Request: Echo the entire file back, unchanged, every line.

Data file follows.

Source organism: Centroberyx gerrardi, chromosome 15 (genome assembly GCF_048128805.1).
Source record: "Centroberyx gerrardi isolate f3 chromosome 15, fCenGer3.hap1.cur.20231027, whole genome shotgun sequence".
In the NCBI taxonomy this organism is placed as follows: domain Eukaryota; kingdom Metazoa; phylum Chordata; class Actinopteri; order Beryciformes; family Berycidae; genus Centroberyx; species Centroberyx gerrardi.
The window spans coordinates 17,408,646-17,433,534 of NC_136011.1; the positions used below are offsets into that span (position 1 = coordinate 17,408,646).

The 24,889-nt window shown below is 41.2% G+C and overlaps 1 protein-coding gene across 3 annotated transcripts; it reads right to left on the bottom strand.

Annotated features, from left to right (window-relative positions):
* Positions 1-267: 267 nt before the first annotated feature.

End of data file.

Source organism: Centroberyx gerrardi, chromosome 15 (genome assembly GCF_048128805.1).
Source record: "Centroberyx gerrardi isolate f3 chromosome 15, fCenGer3.hap1.cur.20231027, whole genome shotgun sequence".
In the NCBI taxonomy this organism is placed as follows: domain Eukaryota; kingdom Metazoa; phylum Chordata; class Actinopteri; order Beryciformes; family Berycidae; genus Centroberyx; species Centroberyx gerrardi.
The window spans coordinates 17,408,646-17,433,534 of NC_136011.1; the positions used below are offsets into that span (position 1 = coordinate 17,408,646).

The 24,889-nt window shown below is 41.2% G+C and overlaps 1 protein-coding gene across 3 annotated transcripts; it reads right to left on the bottom strand.

Annotated features, from left to right (window-relative positions):
* Positions 1-267: 267 nt before the first annotated feature.